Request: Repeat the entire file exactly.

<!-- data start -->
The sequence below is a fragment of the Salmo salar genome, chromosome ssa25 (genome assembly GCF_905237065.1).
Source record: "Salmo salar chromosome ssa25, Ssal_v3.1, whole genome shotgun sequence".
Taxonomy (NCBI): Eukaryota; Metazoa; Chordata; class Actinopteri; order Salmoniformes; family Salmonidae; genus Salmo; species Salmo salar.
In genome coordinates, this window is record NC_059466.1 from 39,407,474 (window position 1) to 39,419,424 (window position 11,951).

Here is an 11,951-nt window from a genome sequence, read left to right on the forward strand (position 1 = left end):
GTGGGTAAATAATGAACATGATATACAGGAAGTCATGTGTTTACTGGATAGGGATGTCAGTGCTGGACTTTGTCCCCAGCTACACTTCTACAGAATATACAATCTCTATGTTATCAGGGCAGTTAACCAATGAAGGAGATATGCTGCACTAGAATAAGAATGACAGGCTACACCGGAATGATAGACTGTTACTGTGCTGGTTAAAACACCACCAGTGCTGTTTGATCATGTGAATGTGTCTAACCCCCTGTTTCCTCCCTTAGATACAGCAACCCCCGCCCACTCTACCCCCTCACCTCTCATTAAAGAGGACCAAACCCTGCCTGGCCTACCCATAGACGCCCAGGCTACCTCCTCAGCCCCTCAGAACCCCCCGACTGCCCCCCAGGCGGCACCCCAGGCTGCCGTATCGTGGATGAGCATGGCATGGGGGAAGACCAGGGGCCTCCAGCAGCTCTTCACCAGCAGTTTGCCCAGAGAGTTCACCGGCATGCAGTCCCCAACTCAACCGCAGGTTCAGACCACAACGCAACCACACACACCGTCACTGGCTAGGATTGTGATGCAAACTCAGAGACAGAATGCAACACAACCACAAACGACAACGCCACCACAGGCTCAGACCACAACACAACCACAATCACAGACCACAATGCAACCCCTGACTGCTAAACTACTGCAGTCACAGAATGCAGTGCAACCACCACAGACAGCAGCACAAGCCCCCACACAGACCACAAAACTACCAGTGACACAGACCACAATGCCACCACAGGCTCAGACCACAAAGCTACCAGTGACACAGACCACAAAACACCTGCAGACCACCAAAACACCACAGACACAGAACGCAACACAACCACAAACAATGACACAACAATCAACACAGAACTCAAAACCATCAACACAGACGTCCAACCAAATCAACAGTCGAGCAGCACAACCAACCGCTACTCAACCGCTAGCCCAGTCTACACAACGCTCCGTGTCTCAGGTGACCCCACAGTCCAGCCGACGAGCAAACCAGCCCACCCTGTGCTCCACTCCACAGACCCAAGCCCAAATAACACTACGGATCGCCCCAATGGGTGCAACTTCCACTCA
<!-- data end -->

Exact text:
The sequence below is a fragment of the Salmo salar genome, chromosome ssa25 (genome assembly GCF_905237065.1).
Source record: "Salmo salar chromosome ssa25, Ssal_v3.1, whole genome shotgun sequence".
Taxonomy (NCBI): Eukaryota; Metazoa; Chordata; class Actinopteri; order Salmoniformes; family Salmonidae; genus Salmo; species Salmo salar.
In genome coordinates, this window is record NC_059466.1 from 39,407,474 (window position 1) to 39,419,424 (window position 11,951).

Here is an 11,951-nt window from a genome sequence, read left to right on the forward strand (position 1 = left end):
GTGGGTAAATAATGAACATGATATACAGGAAGTCATGTGTTTACTGGATAGGGATGTCAGTGCTGGACTTTGTCCCCAGCTACACTTCTACAGAATATACAATCTCTATGTTATCAGGGCAGTTAACCAATGAAGGAGATATGCTGCACTAGAATAAGAATGACAGGCTACACCGGAATGATAGACTGTTACTGTGCTGGTTAAAACACCACCAGTGCTGTTTGATCATGTGAATGTGTCTAACCCCCTGTTTCCTCCCTTAGATACAGCAACCCCCGCCCACTCTACCCCCTCACCTCTCATTAAAGAGGACCAAACCCTGCCTGGCCTACCCATAGACGCCCAGGCTACCTCCTCAGCCCCTCAGAACCCCCCGACTGCCCCCCAGGCGGCACCCCAGGCTGCCGTATCGTGGATGAGCATGGCATGGGGGAAGACCAGGGGCCTCCAGCAGCTCTTCACCAGCAGTTTGCCCAGAGAGTTCACCGGCATGCAGTCCCCAACTCAACCGCAGGTTCAGACCACAACGCAACCACACACACCGTCACTGGCTAGGATTGTGATGCAAACTCAGAGACAGAATGCAACACAACCACAAACGACAACGCCACCACAGGCTCAGACCACAACACAACCACAATCACAGACCACAATGCAACCCCTGACTGCTAAACTACTGCAGTCACAGAATGCAGTGCAACCACCACAGACAGCAGCACAAGCCCCCACACAGACCACAAAACTACCAGTGACACAGACCACAATGCCACCACAGGCTCAGACCACAAAGCTACCAGTGACACAGACCACAAAACACCTGCAGACCACCAAAACACCACAGACACAGAACGCAACACAACCACAAACAATGACACAACAATCAACACAGAACTCAAAACCATCAACACAGACGTCCAACCAAATCAACAGTCGAGCAGCACAACCAACCGCTACTCAACCGCTAGCCCAGTCTACACAACGCTCCGTGTCTCAGGTGACCCCACAGTCCAGCCGACGAGCAAACCAGCCCACCCTGTGCTCCACTCCACAGACCCAAGCCCAAATAACACTACGGATCGCCCCAATGGGTGCAACTTCCACTCA